Bolsonaro to make first Supreme Court pick

. Sep 28, 2020
Bolsonaro to make first Supreme Court pick Photo: Gor Grigoryan/Shutterstock

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This week, the frontrunners for a Supreme Court vacancy. The government’s proposal for a new tax. Brazil’s over-reliance on trucks persists.

Who will Jair Bolsonaro appoint to the Supreme Court?

On Friday, Supreme Court Justice Celso de Mello announced he will retire on October 13,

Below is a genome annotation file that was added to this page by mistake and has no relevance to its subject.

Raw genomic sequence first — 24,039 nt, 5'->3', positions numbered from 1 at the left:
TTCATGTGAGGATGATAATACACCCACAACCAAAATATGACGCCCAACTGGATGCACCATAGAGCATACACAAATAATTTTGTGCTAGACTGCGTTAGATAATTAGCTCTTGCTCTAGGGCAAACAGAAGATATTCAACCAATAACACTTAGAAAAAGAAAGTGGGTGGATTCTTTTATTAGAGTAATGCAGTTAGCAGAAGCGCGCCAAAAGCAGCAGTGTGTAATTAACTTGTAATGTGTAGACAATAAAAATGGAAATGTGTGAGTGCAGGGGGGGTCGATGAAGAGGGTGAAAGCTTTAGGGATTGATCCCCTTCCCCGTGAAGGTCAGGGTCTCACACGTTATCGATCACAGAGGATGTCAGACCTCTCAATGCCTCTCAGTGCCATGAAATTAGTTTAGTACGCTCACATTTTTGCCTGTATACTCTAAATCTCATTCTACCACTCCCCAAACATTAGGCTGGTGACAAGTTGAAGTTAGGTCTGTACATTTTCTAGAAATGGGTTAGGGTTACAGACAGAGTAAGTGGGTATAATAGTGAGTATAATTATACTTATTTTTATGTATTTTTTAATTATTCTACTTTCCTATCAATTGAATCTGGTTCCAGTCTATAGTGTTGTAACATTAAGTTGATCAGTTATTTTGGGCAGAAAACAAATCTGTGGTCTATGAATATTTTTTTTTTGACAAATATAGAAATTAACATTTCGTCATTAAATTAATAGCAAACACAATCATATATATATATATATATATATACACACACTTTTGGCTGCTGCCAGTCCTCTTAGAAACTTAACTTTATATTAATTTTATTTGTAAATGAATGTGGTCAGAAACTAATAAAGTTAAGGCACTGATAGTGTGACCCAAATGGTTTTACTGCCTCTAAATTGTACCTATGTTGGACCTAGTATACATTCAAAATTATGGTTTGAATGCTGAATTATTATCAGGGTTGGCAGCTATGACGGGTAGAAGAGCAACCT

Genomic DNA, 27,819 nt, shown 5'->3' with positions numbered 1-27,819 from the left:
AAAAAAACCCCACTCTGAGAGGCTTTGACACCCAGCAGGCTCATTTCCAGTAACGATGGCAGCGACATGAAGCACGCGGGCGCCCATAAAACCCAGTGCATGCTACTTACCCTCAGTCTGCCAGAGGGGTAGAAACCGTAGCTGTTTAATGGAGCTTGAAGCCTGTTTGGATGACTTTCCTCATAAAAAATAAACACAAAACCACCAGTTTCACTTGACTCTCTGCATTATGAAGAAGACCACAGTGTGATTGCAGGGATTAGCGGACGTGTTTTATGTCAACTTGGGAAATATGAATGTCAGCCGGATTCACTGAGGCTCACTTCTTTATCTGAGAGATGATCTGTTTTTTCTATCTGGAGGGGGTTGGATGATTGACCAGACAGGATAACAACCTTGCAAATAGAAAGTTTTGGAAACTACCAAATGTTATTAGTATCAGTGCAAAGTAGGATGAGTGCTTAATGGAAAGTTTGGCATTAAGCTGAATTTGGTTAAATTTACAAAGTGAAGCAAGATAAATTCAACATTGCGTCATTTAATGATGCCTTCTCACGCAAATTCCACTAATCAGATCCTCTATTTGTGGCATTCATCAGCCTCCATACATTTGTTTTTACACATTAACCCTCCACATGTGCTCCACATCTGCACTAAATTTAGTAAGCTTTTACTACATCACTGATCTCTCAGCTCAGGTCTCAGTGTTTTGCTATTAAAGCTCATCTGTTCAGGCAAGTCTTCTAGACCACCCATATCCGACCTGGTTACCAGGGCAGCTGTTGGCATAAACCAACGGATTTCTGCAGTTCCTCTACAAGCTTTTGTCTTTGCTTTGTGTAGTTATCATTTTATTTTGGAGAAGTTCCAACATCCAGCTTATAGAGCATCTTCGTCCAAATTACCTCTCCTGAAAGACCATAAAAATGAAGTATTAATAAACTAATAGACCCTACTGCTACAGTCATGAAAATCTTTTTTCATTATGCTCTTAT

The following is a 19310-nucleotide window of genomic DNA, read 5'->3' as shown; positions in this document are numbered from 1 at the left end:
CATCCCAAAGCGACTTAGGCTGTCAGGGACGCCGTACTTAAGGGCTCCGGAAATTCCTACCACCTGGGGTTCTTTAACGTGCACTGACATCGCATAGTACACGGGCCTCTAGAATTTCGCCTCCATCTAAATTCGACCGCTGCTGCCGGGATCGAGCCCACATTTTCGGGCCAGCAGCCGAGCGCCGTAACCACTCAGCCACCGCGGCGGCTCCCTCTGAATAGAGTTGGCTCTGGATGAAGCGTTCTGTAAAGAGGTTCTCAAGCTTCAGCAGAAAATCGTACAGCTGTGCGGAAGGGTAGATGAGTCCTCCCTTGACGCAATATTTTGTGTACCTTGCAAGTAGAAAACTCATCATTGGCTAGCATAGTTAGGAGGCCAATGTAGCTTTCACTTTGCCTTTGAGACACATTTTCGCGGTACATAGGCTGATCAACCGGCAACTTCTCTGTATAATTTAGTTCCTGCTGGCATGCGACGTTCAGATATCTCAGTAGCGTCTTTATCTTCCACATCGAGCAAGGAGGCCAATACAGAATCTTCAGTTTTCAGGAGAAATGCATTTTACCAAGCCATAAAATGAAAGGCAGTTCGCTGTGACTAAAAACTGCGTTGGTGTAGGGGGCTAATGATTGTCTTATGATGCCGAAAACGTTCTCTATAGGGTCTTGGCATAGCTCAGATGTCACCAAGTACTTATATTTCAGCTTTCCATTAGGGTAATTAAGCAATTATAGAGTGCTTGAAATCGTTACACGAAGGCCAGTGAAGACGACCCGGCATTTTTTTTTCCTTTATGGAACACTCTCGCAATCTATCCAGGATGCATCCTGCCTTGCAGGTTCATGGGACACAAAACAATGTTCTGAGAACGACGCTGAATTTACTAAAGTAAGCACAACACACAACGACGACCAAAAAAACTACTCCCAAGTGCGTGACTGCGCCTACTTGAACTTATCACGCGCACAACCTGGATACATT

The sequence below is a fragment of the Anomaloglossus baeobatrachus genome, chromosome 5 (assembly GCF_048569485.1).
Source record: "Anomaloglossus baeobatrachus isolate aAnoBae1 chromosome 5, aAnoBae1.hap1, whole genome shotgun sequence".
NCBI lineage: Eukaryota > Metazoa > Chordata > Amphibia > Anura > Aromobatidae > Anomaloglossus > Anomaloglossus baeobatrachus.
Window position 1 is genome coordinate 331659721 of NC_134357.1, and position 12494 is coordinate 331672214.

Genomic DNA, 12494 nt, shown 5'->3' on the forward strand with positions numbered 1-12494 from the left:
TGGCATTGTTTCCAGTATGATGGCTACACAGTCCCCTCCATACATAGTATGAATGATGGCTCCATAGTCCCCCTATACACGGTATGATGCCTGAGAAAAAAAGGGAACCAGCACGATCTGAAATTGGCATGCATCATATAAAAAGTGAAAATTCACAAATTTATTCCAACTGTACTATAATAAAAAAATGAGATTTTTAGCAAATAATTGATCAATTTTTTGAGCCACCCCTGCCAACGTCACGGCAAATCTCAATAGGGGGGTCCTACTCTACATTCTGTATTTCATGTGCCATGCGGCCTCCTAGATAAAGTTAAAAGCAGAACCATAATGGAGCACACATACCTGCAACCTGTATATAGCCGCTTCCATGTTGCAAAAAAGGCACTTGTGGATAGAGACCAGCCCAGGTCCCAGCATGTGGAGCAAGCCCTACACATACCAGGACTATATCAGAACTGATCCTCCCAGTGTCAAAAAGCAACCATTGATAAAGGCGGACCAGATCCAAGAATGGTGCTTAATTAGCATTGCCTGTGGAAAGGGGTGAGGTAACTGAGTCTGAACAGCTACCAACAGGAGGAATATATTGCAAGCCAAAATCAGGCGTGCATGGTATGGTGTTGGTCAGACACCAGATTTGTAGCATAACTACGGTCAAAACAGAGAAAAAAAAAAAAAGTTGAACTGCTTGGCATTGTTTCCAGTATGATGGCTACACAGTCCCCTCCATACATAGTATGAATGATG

ending what is the longest tenure by anyone in Brazil&#8217;s highest court, after taking the seat in August 1989. Justice Mello was already set to retire on November 1 — when he reaches the mandatory retirement age of 75 — and his decision to bring his retirement forward 19 days was not trivial, as Brasília correspondent Débora Álvares reports.</p> <ul><li>Justice Mello presides over an investigation into President Jair Bolsonaro, and upon retirement, all his cases would normally be handed over to his replacement … who will be appointed by President Jair Bolsonaro. According to sources within the Supreme Court, Justice Mello&#8217;s early retirement put pressure on Chief Justice Luiz Fux to draw lots to determine who will take over the investigation.</li><li>Regardless, government officials have celebrated the retirement announcement, as Celso de Mello has been among the members of the Supreme Court who has most opposed the Bolsonaro administration. Earlier this year, Justice Mello compared Brazil&#8217;s current political situation to the <a href="">crumbling of the Weimar Republic</a> in Germany, as Adolf Hitler became chancellor.</li></ul> <p><strong>Why it matters.</strong> Justice Mello&#8217;s retirement will hand Mr. Bolsonaro his first Supreme Court appointment.</p> <p><strong>Frontrunners.</strong> In May 2019, Mr. Bolsonaro <a href="">announced</a> he would appoint then-Justice Minister Sergio Moro to fill the first available vacancy in the court. That bridge has been burnt, after Mr. Moro left the government <a href="">accusing the president of malfeasance</a>. Débora Álvares goes through the leading candidates for the country&#8217;s highest court.</p> <ul><li><strong>Ives Gandra Filho.</strong> A member of the Superior Labor Court, the uber-religious Mr. Gandra Filho is a favorite among Jair Bolsonaro&#8217;s military advisors. He is seen as an &#8220;incorruptible&#8221; man who donates half of his salary to charity and lives in a small room in a Brasília parish. His father recently said <a href="">President Bolsonaro has a &#8220;legal&#8221; way to stage a military coup</a>, as he mischaracterized an article of the Brazilian Constitution.</li><li><strong>Jorge Oliveira.</strong> If the pick is made among Bolsonaro&#8217;s sons, it would go to the current Secretary-General — who Mr. Bolsonaro calls <em>Jorginho</em> (&#8220;little Jorge&#8221;). A lawyer and retired member of the Military Police, Mr. Oliveira has worked for the Bolsonaros for over 20 years, and has a personal bond with the president&#8217;s family.</li><li><strong>André Mendonça.</strong> The current Justice Minister is a respected legal scholar, with over 20 years of experience in the Solicitor General&#8217;s Office. He would check the box of being &#8220;<a href="">extremely evangelical</a>,&#8221; which Mr. Bolsonaro has said will be a prerequisite for a Supreme Court appointment. Moreover, Mr. Mendonça&#8217;s actions as Justice Minister showed loyalty to the president — including actions widely disapproved by legal scholars, such as creating a <a href="">secret dossier with information on almost 600 civil servants</a> and law enforcement agents monitored for being self-declared “anti-fascists.”</li><li><strong>Other potential picks.</strong> Prosecutor General Augusto Aras and João Otávio Noronha, a member of the Superior Court of Justice (Brazil&#8217;s second-highest judicial body), are also in contention —&nbsp;albeit in the outside track. They have distinguished themselves to the president by bending over backward to please Mr. Bolsonaro with their legal decisions, in what observers say is an attempt to audition for a Supreme Court seat.</li></ul> <p><strong>Consequential.</strong> Besides Celso de Mello&#8217;s seat, Jair Bolsonaro will have at least one more Supreme Court nomination before the end of his term — as Justice Marco Aurélio Mello retires next year. If he wins re-election in 2022, Mr. Bolsonaro would have two more seats to fill, meaning he could have four appointments out of a total of 11 justices.</p> <hr class="wp-block-separator"/> <h2>The government&#8217;s plan for tax reform</h2> <p>After weeks of negotiations, the Bolsonaro administration will present Congress with its second set of proposals to reform Brazil&#8217;s tax system —&nbsp;which are rumored to include the creation of a new levy. According to the Economy Ministry, a novel 0.2-percent tax on financial transactions is the only way the government can make ends meet in 2021. In exchange, the government proposes a cut in payroll taxes.</p> <ul><li>This need for increased revenue becomes all the more pressing as President Jair Bolsonaro leads the creation of a new welfare program to replace the coronavirus emergency salary, which is<a href=""> set to expire</a> in December.&nbsp;</li></ul> <p><strong>Why it matters.</strong> The emergency aid has had a tremendously positive impact on Mr. Bolsonaro&#8217;s approval ratings (more below). But the cash-strapped government still struggles to structure a new program for 2021 and beyond.</p> <ul><li>The government&#8217;s new tax is a new version of the <a href="">CPMF</a> —&nbsp;a tax on financial transactions which was enforced between 1997 and 2007. Brazilians loath this levy — and the fact that 2020 is an electoral year makes it a tough sell to Congress.</li><li>President Jair Bolsonaro has reportedly signed off on the new tax —&nbsp;as long as the Economy Ministry finds a way to avoid it harming his public image.</li></ul> <p><strong>Maia.</strong> The government hopes that House Speaker Rodrigo Maia&#8217;s vanity could work in its favor. After success in 2019&#8217;s pension overhaul, Mr. Maia wants to go down in history as the Speaker who managed to approve two major reforms in as many years. But Mr. Maia — who is weighing up running for governor in Rio de Janeiro in 2022 — might not be so keen on attaching his name to such a reviled tax.</p> <ul><li>According to sources in Congress, Mr. Maia is likely to lend his support to another tax reform bill being discussed in the House. This proposal merges several federal and state taxes into a single VAT charge.</li></ul> <p><strong>Calendar.</strong> Don&#8217;t expect major reforms in 2020. Activity in the House will decrease, as members engage in local electoral races. And contentious reforms usually take several months to pass, even in a best-case scenario.&nbsp;</p> <hr class="wp-block-separator"/> <h2>Markets</h2> <p>Global banks saw their share prices plummet last week, after a journalistic investigation showed that major institutions had engaged for years in knowingly handling up to USD 2 trillion in dirty money. In Brazil, however, banks&#8217; share prices went up. Analysts are particularly keen on the state-controlled Banco do Brasil —&nbsp;which has seen profits soar in recent years, as well as having a conservative portfolio focused on payroll and agribusiness loans, and hefty provisions in case delinquency rates go up.</p> <p class="has-text-align-center"><strong><em>Natália Scalzaretto</em></strong></p> <hr class="wp-block-separator"/> <h2>Road transportation still massive bottleneck for Brazil</h2> <p>A <a href="">new study</a> by the Infrastructure Ministry shows that most of the ethanol, biodiesel, and jet fuel produced in Brazil is still transported by road. That&#8217;s why, in 2018, an 11-day truckers&#8217; strike nearly halted the country and caused a fuel shortage in several states. Since 2016, the federal government has tried to map cargo transportation bottlenecks and opportunities, in order to structure the sector through popular cargo routes, identifying where investments are needed —&nbsp;and how to avoid exposure.</p> <div class="flourish-embed flourish-chart" data-src="visualisation/3861485" data-url="" aria-label=""><script src=""></script></div> <hr class="wp-block-separator"/> <h2>Looking ahead</h2> <ul><li><strong>Unemployment.</strong> On Tuesday, the Economy Ministry will publish August&#8217;s formal employment data; on Wednesday, the Brazilian Institute of Geography and Statistics releases the official unemployment rate until July. Government data showed a positive balance between formal hirings and firings in July, but analysts are cautious to treat the data as a sign of a recovery. Unemployment rates are going up as Brazilians begin to leave social isolation — and millions are now falling into another category: discouraged workers, i.e., when people stop looking for jobs in the belief they won&#8217;t find one.</li><li><strong>2020 election.</strong> Even though voting is mandatory in Brazil, voters may ignore their duty if they justify their absence at the polls — or pay a fine worth less than USD 1. Since the return of democracy in 1985, abstention rates have climbed election after election, and a recent poll suggests that voter turnout could be <a href="">historically low in 2020</a>, as a result of the pandemic. Pollster Datafolha <a href="">says</a> 34 percent of São Paulo voters <a href="">don&#8217;t feel safe to go out</a> and vote on November 15. Furthermore, Brazil doesn&#8217;t have a mail-in ballot system like the U.S., or a vote-by-proxy system, like France.</li><li><strong>Coronavirus. </strong>Three weeks after the September 7 Independence Day holiday, Rio de Janeiro saw a spike in ICU occupancy rates, which now stand at 87 percent —&nbsp;nearly 10 percentage points above July levels. Experts say the uptake in admittance of patients with severe Covid-19 cases might be linked to the loosening of social distancing observed during the holiday, with thousands flocking to beaches, bars, and restaurants.</li></ul> <hr class="wp-block-separator"/> <h2>In case you missed it</h2> <ul><li><strong>Bolsonaro. </strong>A new poll by Ibope shows that <a href="">40 percent of Brazilians</a> believe Jair Bolsonaro is doing a &#8216;good or great&#8217; job as president. Mr. Bolsonaro gained ground among poorer and less-educated voters, suggesting that the BRL 600 (USD 107) emergency coronavirus salary has made him more popular. However, interviews were made <em>before</em> the benefit was halved to BRL 300.</li><li><strong>Economy. </strong>Many industrial sectors have regained their optimism toward the Brazilian economy, according to a preliminary study by the Brazilian Institute of Economics at Fundação Getulio Vargas (IBRE-FGV). “This optimism signals that productive sectors may ramp up production,” writes economist Renata Mello Franco.</li><li><strong>Borders. </strong>The Brazilian government has lifted restrictions on the entry of foreign nationals at every airport in the country — revoking a March rule that barred the influx of tourists in six states. A 30-day restriction remains for the entry of foreigners by land and sea. Venezuelan citizens, however, are granted an exception due to humanitarian reasons.</li><li><strong>UN.</strong> Jair Bolsonaro&#8217;s address to the United Nations General Assembly <a href="">tried to deflect responsibility</a> for Brazil’s environmental crisis and the coronavirus pandemic. The president lashed out at indigenous communities, &#8220;spurious&#8221; international interests, and &#8220;unpatriotic&#8221; organizations for leading a &#8220;<a href="">brutal smear campaign</a>&#8221; against Brazil — denying official data that shows a massive surge of fires and deforestation since he took office.</li><li><strong>Rio.</strong> On Wednesday, the State Congress in Rio de Janeiro moved forward with its <a href="">impeachment process</a> against Governor Wilson Witzel, who is accused of embezzling funds earmarked for the state&#8217;s anti-coronavirus effort. One day later, an electoral court declared Rio&#8217;s Mayor Marcelo Crivella ineligible for office for committing electoral crimes. However, Mr. Crivella may still be able to run for re-election in November, thanks to the possibility of dragging the case through multiple appeals.